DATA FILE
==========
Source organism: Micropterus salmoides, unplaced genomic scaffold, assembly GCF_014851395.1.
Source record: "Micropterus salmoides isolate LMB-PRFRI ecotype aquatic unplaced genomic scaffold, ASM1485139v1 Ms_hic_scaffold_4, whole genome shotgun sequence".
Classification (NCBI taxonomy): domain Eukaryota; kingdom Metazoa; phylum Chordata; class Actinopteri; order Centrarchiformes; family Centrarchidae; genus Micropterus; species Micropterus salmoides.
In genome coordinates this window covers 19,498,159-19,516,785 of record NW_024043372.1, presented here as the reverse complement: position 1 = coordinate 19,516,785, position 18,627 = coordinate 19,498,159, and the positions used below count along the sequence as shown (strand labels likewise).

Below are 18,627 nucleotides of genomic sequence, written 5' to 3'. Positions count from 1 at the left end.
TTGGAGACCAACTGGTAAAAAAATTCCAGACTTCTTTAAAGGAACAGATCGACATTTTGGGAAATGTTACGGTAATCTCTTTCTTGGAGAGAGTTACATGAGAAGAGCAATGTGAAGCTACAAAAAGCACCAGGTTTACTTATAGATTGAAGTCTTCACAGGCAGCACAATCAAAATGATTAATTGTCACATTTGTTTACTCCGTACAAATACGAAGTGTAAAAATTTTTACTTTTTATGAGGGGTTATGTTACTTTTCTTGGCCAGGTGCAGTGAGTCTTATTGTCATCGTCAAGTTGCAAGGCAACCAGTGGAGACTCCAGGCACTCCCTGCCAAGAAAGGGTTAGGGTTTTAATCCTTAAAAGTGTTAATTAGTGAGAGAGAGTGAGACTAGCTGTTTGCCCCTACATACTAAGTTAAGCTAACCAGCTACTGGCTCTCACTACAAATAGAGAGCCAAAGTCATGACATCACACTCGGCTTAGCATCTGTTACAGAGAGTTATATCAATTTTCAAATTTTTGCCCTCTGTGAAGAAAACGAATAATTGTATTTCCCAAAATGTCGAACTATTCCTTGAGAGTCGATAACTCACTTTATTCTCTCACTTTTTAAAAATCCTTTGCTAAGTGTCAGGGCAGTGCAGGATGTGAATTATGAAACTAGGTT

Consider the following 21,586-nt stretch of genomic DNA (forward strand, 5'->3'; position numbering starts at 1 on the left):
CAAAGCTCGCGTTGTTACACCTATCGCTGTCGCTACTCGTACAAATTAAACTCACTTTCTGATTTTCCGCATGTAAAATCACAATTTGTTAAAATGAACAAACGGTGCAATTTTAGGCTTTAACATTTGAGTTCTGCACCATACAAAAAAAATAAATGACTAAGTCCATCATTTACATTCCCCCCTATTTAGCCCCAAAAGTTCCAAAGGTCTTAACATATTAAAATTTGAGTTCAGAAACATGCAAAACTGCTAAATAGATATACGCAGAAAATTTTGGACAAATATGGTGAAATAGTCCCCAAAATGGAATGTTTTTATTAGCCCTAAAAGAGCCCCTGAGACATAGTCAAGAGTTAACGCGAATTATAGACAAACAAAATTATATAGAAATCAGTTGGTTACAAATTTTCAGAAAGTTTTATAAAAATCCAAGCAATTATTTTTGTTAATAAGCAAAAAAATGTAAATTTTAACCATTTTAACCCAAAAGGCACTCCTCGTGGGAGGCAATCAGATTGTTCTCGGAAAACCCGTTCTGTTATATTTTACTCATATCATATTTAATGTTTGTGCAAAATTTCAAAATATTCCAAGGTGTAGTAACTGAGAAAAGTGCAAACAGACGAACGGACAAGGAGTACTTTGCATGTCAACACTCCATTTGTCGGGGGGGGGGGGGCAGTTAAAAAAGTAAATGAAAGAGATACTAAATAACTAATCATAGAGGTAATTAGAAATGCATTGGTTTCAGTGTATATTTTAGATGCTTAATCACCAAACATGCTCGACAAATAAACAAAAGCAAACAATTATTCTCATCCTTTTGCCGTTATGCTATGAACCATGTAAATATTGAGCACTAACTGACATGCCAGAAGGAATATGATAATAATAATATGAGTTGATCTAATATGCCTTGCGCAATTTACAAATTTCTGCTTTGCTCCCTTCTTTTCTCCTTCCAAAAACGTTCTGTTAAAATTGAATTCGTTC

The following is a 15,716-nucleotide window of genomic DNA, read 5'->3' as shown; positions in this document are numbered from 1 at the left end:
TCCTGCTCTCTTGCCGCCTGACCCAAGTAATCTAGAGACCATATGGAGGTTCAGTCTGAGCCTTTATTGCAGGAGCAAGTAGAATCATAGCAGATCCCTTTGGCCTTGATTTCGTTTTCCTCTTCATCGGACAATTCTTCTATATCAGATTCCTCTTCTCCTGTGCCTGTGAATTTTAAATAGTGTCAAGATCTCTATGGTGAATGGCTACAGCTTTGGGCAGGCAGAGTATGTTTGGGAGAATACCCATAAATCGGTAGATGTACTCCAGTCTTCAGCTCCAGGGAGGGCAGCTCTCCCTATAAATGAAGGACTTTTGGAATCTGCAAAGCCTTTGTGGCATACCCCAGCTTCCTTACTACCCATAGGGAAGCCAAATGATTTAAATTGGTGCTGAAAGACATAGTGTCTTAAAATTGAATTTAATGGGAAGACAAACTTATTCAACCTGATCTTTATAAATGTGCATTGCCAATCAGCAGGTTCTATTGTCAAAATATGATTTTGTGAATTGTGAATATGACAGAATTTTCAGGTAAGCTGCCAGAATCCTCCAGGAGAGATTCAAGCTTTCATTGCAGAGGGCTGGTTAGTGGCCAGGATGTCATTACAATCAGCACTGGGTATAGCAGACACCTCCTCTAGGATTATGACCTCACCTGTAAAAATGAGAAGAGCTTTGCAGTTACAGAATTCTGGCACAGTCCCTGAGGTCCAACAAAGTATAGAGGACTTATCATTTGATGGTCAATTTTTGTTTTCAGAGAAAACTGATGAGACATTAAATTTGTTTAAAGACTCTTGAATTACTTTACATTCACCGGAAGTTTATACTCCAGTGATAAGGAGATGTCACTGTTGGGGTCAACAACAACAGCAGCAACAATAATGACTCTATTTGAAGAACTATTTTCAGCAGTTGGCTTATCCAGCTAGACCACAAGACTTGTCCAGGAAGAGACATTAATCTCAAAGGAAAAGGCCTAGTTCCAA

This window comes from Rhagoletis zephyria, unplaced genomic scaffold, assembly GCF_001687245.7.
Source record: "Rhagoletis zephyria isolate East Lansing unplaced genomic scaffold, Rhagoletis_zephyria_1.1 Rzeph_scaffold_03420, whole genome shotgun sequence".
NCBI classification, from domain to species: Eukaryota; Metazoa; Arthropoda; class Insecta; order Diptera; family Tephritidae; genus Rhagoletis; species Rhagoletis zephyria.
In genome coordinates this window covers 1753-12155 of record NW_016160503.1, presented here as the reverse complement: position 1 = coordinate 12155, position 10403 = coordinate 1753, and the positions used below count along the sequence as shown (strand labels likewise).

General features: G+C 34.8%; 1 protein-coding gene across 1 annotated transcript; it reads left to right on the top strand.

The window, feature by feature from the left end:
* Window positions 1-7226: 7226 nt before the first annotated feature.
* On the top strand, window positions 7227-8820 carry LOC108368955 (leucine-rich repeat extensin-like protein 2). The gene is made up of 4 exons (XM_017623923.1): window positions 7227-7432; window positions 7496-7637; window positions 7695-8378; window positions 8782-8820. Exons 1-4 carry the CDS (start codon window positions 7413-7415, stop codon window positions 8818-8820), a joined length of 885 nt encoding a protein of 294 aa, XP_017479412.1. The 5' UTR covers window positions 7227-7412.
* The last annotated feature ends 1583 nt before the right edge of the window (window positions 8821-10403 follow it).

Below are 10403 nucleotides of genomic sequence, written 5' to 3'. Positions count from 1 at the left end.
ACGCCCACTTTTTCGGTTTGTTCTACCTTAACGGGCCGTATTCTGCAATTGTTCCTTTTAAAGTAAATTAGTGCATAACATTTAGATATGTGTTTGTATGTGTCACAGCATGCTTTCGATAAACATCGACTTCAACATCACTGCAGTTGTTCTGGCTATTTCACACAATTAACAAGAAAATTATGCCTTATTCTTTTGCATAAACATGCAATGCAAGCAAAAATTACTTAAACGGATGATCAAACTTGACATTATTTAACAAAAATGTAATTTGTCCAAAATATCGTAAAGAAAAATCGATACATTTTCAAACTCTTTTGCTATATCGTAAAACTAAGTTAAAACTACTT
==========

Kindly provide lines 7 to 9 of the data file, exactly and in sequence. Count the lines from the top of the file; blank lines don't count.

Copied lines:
Consider the following 21,586-nt stretch of genomic DNA (forward strand, 5'->3'; position numbering starts at 1 on the left):
CAAAGCTCGCGTTGTTACACCTATCGCTGTCGCTACTCGTACAAATTAAACTCACTTTCTGATTTTCCGCATGTAAAATCACAATTTGTTAAAATGAACAAACGGTGCAATTTTAGGCTTTAACATTTGAGTTCTGCACCATACAAAAAAAATAAATGACTAAGTCCATCATTTACATTCCCCCCTATTTAGCCCCAAAAGTTCCAAAGGTCTTAACATATTAAAATTTGAGTTCAGAAACATGCAAAACTGCTAAATAGATATACGCAGAAAATTTTGGACAAATATGGTGAAATAGTCCCCAAAATGGAATGTTTTTATTAGCCCTAAAAGAGCCCCTGAGACATAGTCAAGAGTTAACGCGAATTATAGACAAACAAAATTATATAGAAATCAGTTGGTTACAAATTTTCAGAAAGTTTTATAAAAATCCAAGCAATTATTTTTGTTAATAAGCAAAAAAATGTAAATTTTAACCATTTTAACCCAAAAGGCACTCCTCGTGGGAGGCAATCAGATTGTTCTCGGAAAACCCGTTCTGTTATATTTTACTCATATCATATTTAATGTTTGTGCAAAATTTCAAAATATTCCAAGGTGTAGTAACTGAGAAAAGTGCAAACAGACGAACGGACAAGGAGTACTTTGCATGTCAACACTCCATTTGTCGGGGGGGGGGGGGCAGTTAAAAAAGTAAATGAAAGAGATACTAAATAACTAATCATAGAGGTAATTAGAAATGCATTGGTTTCAGTGTATATTTTAGATGCTTAATCACCAAACATGCTCGACAAATAAACAAAAGCAAACAATTATTCTCATCCTTTTGCCGTTATGCTATGAACCATGTAAATATTGAGCACTAACTGACATGCCAGAAGGAATATGATAATAATAATATGAGTTGATCTAATATGCCTTGCGCAATTTACAAATTTCTGCTTTGCTCCCTTCTTTTCTCCTTCCAAAAACGTTCTGTTAAAATTGAATTCGTTC

The following is a 15,716-nucleotide window of genomic DNA, read 5'->3' as shown; positions in this document are numbered from 1 at the left end: